WASHINGTON — Wizards point guard John Wall has already established himself as a star in the NBA, making the All-Star Game each of the past two seasons. This year, his backcourt mate is making an early case that he’s rising into the same echelon.
Bradley Beal had a tough start to the 2014-15 campaign, missing the first nine games due to injury. When he returned, he was solid but not spectacular, averaging 13.8 points and 2 rebounds per game in his first half-dozen contests, breaking the 15 point mark just once. But he’s come out on fire this year, scoring 24 or more points in each of his first five games, during which he shot 50 percent from the three-point range, including a game-winner at home over the San Antonio Spurs on Nov. 4.
Beal, like the rest of the Wizards, talked about changing his approach in the offseason to reduce his inefficient shots, like long two-pointers that only go down at roughly the same rate at threes. In fact, Beal shot just 33.1 percent on shots between 16 feet out and the three-point arc last season, as opposed to 40.9 percent on threes.
“I did evaluate it after the season,” Beal told CSN Mid-Atlantic before the season. “Sat down, looked at film, looked at statistics on paper. It just made sense to eliminate those shots. Those are bad shots and as a team that’s what we’re doing now. We want to eliminate those long 2s as much as possible.”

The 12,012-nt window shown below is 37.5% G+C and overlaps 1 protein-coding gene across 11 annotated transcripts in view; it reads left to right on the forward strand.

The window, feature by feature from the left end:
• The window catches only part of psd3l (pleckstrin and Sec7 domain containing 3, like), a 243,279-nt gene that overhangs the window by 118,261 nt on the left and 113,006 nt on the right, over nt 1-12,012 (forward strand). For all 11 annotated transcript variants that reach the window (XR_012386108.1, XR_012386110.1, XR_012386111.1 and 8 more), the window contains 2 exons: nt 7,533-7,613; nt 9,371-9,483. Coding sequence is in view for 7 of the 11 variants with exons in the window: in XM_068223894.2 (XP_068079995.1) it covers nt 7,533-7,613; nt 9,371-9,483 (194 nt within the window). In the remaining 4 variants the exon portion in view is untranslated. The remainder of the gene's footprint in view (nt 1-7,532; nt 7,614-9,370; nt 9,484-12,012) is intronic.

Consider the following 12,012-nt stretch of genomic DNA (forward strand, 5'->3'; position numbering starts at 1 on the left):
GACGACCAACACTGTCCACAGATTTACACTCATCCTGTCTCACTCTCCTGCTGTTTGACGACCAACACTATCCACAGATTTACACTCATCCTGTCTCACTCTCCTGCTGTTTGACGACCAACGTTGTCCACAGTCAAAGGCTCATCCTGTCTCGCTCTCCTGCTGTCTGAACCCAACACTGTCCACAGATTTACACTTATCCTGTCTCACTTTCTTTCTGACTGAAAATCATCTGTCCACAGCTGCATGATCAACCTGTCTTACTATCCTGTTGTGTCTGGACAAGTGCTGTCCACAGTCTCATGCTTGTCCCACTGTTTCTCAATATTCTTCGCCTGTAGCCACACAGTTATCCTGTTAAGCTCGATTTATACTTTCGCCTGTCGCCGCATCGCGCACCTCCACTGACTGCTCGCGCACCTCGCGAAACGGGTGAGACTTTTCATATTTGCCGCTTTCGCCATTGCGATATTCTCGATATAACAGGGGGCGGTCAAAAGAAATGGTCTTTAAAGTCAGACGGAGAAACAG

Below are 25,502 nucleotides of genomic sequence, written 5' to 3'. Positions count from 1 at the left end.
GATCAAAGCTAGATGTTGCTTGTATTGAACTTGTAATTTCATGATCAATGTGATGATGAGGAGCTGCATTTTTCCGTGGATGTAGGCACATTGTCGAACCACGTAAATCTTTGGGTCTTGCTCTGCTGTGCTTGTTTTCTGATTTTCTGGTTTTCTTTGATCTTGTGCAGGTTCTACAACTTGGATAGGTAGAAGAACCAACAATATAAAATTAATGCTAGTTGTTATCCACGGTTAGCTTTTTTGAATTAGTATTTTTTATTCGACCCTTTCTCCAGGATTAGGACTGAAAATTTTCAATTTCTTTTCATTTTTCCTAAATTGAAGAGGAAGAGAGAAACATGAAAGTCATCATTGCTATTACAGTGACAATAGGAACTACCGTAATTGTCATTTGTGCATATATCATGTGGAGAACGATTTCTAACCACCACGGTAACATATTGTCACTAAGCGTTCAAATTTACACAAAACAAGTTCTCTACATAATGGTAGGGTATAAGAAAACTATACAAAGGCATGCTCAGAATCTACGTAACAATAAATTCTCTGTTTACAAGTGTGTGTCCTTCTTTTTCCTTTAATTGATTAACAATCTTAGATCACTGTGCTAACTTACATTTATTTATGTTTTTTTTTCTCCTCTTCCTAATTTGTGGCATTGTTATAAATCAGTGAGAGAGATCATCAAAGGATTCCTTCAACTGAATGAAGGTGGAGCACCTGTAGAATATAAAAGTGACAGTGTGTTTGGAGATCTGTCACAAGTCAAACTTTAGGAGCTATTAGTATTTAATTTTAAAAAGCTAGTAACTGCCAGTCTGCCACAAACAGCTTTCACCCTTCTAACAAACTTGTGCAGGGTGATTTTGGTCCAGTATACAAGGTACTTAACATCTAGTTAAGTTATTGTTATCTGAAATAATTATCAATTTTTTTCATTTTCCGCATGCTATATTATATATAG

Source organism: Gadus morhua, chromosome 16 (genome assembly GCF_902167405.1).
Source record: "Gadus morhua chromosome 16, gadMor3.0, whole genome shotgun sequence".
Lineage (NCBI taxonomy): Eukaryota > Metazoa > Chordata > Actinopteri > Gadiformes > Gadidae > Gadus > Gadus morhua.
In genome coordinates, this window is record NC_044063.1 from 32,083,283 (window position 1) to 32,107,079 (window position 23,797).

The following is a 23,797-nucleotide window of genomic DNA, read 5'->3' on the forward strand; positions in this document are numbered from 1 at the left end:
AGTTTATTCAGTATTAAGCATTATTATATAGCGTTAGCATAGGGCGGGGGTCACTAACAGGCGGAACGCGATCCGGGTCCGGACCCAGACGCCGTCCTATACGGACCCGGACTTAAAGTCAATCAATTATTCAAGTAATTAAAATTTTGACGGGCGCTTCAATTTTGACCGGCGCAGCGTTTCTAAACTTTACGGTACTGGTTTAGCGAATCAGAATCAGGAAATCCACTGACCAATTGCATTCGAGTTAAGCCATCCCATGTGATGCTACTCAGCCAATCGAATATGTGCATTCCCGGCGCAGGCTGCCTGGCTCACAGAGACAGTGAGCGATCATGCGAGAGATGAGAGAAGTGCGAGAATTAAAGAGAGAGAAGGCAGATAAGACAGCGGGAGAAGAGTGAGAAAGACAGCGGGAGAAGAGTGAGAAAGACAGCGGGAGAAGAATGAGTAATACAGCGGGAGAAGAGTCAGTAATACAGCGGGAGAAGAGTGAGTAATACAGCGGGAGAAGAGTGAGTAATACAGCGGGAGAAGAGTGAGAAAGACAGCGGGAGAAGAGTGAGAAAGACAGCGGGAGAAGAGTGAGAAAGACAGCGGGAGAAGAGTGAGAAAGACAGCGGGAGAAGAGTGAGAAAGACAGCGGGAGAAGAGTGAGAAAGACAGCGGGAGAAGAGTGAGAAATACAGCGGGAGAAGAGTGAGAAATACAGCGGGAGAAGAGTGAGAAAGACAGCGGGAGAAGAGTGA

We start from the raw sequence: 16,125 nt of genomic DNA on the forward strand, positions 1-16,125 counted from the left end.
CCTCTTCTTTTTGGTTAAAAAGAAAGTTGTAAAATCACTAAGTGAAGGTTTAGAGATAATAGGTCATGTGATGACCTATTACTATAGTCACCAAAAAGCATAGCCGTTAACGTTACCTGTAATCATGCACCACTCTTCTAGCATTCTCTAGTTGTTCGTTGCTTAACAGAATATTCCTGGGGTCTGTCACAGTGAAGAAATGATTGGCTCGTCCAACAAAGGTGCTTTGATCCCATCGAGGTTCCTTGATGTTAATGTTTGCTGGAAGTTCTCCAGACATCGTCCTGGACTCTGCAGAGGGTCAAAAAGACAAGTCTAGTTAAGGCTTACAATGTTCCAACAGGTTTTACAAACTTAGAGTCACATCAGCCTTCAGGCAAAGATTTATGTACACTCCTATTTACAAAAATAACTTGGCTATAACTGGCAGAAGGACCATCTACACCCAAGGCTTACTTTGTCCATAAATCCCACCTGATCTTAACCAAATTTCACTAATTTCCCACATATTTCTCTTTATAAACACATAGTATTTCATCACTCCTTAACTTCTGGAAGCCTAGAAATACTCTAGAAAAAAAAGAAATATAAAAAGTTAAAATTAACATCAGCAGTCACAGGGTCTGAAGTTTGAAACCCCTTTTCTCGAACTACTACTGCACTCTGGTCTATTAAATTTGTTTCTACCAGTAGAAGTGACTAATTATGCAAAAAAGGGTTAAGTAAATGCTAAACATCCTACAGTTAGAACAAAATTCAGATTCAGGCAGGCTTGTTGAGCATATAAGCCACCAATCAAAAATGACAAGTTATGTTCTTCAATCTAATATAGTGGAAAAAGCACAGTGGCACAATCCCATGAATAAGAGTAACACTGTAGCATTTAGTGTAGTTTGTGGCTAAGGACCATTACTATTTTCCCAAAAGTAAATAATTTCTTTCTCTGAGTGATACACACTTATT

But it’s one thing to talk about making a fundamental change. It’s another to actually enact it and succeed. If the first six games are any indication of the season to come, his focus on taking better looks is already paying off.
More than a quarter of Beal’s shots last year (27.7 percent) came from that dead zone outside 16 feet but inside the arc. He’s reduced that figure to 16.8 percent in the early-going, while increasing his shot percentage inside of 10 feet from 29.1 percent to 37.4 percent. By getting better looks closer to the basket and not settling for inefficient hoists, he’s shooting a career-best 49.3 percent from inside the arc to go along with 47.1 percent from deep.
No three-pointer has been bigger than the one he knocked down with just 0.3 seconds remaining to break a 99-99 tie and beat the Spurs at Verizon Center last week.
“It’s just me coming into my own, I guess,” said Beal after his game-winner.
He’s done that not by magically getting better, but by playing a smarter version of the game he already knew and excelled at.